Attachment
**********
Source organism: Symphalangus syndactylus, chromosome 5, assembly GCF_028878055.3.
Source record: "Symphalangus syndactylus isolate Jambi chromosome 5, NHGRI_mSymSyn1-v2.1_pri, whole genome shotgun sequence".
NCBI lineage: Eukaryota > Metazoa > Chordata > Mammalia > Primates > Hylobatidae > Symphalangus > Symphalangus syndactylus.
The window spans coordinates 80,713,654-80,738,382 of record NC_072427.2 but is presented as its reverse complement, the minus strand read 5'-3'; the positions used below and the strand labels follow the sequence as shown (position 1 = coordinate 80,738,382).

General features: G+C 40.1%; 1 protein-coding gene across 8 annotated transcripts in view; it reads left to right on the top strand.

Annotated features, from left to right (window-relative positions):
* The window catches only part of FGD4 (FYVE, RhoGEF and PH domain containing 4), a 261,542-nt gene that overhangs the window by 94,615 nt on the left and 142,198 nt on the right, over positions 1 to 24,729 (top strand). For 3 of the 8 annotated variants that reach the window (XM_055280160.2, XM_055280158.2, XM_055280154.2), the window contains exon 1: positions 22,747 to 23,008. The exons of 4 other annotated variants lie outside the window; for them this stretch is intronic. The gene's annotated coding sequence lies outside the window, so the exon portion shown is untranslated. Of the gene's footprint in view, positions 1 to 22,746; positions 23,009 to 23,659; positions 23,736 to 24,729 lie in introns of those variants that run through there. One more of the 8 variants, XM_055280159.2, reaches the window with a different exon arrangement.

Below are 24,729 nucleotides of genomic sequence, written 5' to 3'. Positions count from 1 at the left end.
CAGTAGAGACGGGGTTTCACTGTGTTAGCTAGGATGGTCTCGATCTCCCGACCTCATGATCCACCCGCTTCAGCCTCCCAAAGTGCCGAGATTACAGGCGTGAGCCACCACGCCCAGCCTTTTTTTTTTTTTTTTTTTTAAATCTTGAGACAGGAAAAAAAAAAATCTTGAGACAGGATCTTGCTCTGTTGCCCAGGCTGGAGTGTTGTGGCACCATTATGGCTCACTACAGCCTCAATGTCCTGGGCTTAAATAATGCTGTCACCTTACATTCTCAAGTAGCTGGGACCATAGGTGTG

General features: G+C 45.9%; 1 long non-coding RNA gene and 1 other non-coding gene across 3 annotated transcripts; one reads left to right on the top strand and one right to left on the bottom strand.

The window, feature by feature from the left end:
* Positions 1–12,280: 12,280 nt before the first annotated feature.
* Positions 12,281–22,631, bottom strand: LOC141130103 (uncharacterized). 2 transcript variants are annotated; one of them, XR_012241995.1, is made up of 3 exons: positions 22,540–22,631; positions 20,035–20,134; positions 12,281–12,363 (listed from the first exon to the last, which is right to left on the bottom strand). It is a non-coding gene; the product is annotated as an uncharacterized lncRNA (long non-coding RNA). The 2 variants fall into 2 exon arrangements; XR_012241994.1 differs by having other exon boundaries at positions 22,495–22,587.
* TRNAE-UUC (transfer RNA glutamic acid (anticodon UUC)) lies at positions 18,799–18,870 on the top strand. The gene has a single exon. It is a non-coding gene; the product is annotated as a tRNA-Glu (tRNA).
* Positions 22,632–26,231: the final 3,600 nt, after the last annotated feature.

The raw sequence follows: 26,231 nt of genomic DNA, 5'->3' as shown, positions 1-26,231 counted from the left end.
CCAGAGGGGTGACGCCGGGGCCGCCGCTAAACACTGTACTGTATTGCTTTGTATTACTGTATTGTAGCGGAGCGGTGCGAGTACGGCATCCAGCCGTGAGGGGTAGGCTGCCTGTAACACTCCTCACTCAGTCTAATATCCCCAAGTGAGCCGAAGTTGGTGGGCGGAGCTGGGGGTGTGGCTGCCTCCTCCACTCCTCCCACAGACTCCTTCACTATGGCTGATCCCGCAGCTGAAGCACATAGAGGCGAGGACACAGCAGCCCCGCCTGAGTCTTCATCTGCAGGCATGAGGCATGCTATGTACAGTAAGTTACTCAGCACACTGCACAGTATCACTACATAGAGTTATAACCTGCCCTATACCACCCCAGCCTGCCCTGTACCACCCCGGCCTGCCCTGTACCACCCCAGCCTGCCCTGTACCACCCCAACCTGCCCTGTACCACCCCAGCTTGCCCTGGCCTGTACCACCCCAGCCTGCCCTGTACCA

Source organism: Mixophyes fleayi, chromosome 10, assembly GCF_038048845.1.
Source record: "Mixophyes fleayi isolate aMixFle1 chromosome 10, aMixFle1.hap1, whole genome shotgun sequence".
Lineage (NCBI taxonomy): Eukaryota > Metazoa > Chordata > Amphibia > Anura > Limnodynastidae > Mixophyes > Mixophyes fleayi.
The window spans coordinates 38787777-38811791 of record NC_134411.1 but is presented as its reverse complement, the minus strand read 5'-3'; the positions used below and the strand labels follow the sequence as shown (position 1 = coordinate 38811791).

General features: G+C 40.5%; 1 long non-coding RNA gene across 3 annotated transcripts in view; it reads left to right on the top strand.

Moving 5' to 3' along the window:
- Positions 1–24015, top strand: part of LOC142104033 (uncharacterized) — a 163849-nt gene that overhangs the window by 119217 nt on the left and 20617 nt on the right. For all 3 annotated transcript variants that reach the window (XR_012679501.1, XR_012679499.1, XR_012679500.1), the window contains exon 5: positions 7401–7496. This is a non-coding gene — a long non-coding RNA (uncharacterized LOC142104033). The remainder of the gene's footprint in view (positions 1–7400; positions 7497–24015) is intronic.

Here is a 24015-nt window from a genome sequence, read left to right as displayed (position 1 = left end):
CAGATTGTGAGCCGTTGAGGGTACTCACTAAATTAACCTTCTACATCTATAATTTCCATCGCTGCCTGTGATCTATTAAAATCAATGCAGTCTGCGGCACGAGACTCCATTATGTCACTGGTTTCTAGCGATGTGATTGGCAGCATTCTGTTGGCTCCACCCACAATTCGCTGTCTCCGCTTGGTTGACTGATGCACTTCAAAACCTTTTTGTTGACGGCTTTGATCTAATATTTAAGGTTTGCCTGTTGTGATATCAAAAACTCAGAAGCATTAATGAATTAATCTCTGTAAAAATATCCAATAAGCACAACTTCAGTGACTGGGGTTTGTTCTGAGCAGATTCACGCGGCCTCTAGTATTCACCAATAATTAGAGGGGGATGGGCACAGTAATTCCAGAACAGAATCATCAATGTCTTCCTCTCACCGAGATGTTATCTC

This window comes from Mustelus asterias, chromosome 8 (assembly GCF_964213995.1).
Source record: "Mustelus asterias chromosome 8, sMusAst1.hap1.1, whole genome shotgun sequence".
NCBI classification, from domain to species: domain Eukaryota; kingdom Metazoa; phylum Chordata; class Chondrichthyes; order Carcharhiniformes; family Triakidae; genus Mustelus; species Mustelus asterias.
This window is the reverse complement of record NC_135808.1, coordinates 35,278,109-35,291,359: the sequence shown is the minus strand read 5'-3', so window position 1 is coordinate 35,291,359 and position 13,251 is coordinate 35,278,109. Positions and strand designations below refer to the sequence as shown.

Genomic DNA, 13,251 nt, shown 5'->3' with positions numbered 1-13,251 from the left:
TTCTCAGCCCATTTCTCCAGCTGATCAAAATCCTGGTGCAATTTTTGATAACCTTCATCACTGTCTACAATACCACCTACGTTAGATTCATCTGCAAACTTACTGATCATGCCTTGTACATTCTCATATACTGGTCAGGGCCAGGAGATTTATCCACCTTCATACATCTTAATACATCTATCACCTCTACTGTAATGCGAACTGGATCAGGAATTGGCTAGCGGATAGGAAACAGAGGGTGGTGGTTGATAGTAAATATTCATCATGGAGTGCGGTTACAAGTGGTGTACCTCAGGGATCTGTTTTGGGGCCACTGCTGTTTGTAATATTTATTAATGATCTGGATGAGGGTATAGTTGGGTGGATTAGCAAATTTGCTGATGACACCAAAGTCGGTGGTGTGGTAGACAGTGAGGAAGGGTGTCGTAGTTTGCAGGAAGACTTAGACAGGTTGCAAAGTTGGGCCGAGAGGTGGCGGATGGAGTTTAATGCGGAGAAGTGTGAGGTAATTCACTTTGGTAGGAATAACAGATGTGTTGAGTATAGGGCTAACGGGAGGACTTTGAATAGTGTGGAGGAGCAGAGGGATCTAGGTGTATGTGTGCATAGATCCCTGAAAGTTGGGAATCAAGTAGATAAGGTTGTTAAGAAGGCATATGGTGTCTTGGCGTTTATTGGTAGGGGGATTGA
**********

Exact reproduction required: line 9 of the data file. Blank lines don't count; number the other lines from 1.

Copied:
CAGTAGAGACGGGGTTTCACTGTGTTAGCTAGGATGGTCTCGATCTCCCGACCTCATGATCCACCCGCTTCAGCCTCCCAAAGTGCCGAGATTACAGGCGTGAGCCACCACGCCCAGCCTTTTTTTTTTTTTTTTTTTTAAATCTTGAGACAGGAAAAAAAAAAATCTTGAGACAGGATCTTGCTCTGTTGCCCAGGCTGGAGTGTTGTGGCACCATTATGGCTCACTACAGCCTCAATGTCCTGGGCTTAAATAATGCTGTCACCTTACATTCTCAAGTAGCTGGGACCATAGGTGTG